Perhaps reading the political tea leaves of the time, Mailer couched this municipal reorganization in conservative terms, “for it recognizes that a man must have the opportunity to work out his own destiny . . . [or] that a man has a right to live his life in such a way that he may know if he is dying in a state of grace.” Indeed, there is a bit of the conservative side of Jane Jacobs and her acolytes running through Mailer’s thread, but this appeal to community self-determination borrows much from Paul and Percival Goodman’s utopian vision in Communitas (1947) and the anarchist origins of urban planning itself (e.g. Ebenezer Howard’s To-Morrow: A Peaceful Path to Real Reform).

Mailer through the Lens of Trump

It is remarkable to read Mailer’s piece through the lens of a context that sees little to no problem with non-legal minds assuming political office, which appears to have reached its logical conclusion in the election of Donald Trump. Mailer had enough self-awareness to know that his candidacy was DOA. He asks, “How then can Mailer and Breslin, two writers with reputations notorious enough for four, ever hope to convince the voting hand of the electorate? What would they do if, miracle of political explosions, they were to win?” At the very least, he suggests, “they would learn on the job, they would conduct their education in public. They would be obliged to.”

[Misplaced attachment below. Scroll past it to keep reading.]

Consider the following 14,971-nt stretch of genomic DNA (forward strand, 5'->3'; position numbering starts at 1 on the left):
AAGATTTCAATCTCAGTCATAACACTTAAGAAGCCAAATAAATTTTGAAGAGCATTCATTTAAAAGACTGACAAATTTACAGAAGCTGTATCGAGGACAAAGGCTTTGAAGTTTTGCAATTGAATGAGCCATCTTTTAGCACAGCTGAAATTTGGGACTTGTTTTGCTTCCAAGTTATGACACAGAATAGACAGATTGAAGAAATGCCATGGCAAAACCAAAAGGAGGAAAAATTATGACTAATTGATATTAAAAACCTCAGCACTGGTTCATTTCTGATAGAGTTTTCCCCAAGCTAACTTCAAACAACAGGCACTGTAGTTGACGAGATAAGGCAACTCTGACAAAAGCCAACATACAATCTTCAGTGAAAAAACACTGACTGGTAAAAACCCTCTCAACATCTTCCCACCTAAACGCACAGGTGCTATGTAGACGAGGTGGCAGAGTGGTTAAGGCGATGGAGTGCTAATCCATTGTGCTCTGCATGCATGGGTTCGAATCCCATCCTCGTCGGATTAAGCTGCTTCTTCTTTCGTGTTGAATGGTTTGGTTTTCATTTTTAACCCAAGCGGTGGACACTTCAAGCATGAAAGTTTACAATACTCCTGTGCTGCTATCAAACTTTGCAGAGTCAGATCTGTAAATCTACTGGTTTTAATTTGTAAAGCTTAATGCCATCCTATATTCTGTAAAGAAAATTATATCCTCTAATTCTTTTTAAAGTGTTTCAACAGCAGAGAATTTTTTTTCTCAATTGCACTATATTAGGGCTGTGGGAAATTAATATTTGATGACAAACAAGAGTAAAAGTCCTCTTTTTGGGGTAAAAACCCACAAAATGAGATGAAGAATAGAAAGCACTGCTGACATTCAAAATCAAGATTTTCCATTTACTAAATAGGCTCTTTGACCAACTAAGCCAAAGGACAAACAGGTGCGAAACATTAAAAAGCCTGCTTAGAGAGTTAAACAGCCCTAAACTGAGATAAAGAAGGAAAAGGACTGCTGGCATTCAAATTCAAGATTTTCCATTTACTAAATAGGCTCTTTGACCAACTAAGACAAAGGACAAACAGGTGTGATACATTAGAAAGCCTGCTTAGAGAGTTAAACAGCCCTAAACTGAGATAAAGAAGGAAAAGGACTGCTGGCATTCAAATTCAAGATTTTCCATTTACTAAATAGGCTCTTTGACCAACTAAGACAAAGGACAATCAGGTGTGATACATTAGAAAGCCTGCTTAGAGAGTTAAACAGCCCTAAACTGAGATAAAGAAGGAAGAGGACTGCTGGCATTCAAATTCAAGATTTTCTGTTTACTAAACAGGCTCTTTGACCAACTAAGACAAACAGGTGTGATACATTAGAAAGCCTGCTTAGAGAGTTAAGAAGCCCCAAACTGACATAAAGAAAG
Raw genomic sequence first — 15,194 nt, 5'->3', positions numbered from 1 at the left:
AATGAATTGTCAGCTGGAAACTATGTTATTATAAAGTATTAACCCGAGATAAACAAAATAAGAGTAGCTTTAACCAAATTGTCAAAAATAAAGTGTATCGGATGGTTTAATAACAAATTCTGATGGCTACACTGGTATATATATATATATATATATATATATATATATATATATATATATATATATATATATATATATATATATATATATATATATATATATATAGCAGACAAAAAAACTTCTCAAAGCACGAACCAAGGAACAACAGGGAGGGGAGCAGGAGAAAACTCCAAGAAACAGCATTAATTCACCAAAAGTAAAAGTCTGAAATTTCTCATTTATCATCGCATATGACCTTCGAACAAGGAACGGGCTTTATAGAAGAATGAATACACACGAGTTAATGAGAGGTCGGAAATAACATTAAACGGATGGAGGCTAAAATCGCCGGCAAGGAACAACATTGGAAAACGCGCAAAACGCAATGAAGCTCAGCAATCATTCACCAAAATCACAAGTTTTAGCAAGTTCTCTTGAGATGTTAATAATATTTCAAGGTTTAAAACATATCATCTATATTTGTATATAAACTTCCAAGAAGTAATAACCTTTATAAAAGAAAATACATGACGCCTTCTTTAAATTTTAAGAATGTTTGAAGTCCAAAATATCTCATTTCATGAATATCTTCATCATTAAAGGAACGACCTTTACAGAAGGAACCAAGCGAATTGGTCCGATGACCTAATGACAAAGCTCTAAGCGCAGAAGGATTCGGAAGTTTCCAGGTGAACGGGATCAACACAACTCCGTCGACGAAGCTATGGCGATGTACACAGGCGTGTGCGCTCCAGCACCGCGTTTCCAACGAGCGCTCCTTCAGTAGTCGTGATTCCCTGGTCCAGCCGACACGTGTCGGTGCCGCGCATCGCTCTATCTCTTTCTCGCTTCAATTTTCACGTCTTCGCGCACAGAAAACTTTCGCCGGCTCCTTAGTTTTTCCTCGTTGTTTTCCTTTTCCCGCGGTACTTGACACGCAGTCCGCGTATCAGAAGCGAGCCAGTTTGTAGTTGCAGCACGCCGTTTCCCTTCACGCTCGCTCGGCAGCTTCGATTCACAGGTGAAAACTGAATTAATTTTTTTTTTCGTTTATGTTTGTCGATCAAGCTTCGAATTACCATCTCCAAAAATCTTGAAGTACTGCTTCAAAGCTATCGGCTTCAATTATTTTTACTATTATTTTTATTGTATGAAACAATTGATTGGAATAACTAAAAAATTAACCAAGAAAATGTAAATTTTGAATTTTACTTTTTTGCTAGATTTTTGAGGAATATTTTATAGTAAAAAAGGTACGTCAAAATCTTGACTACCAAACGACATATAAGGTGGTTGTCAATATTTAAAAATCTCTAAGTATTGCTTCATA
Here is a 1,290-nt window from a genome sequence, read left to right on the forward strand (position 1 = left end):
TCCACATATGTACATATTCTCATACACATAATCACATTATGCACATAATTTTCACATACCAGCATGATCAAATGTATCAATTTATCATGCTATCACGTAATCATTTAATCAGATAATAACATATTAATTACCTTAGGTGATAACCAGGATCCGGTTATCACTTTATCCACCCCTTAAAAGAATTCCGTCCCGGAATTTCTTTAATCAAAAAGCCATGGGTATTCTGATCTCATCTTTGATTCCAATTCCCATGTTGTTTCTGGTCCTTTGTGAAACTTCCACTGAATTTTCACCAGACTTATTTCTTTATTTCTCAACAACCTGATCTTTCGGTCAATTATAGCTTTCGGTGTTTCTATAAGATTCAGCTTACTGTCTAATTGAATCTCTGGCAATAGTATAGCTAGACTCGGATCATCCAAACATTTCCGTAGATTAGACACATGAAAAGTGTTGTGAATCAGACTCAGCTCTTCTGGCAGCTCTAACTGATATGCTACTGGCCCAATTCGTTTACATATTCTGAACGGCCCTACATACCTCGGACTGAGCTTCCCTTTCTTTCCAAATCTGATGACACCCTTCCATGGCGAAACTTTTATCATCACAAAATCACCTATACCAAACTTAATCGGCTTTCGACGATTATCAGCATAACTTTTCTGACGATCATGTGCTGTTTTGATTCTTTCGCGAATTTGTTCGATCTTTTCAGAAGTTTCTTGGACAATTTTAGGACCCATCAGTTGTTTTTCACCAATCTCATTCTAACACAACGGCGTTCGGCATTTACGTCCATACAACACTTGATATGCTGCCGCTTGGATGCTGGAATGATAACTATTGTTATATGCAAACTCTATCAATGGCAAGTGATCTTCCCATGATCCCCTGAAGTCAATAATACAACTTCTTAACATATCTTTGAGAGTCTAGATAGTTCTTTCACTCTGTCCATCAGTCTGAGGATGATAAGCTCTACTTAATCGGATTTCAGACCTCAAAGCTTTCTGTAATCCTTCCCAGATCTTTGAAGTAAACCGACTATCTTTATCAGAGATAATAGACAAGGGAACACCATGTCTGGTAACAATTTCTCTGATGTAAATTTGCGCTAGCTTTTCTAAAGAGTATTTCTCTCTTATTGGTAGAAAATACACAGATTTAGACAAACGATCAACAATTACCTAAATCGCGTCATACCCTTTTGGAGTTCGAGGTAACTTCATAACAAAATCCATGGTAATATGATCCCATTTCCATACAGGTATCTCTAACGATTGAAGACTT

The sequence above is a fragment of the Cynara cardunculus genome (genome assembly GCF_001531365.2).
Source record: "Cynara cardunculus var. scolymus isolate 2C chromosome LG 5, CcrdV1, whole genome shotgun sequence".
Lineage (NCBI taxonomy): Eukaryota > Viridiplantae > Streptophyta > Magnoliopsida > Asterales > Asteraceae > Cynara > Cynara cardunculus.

Reading such a frank acknowledgment of the need for transparency and a willingness to adapt is an adrenaline-like antidote for an administration that is anything but. At the same time, the Mailer/Breslin ticket—and the hyper-masculine, pugnacious, white, outerborough working-class symbolism implicit in their candidacy—was clearly an appeal to an undercurrent of backlash populism in the late 1960s, the yin to John Lindsay’s silk-stocking yang. In that respect, the counterfactualist in me wonders how the Mailer/Breslin ticket would play today.

Brian Tochterman, author of The Dying City: Postwar New York and the Ideology of Fear, is assistant professor of sustainable community development at Northland College.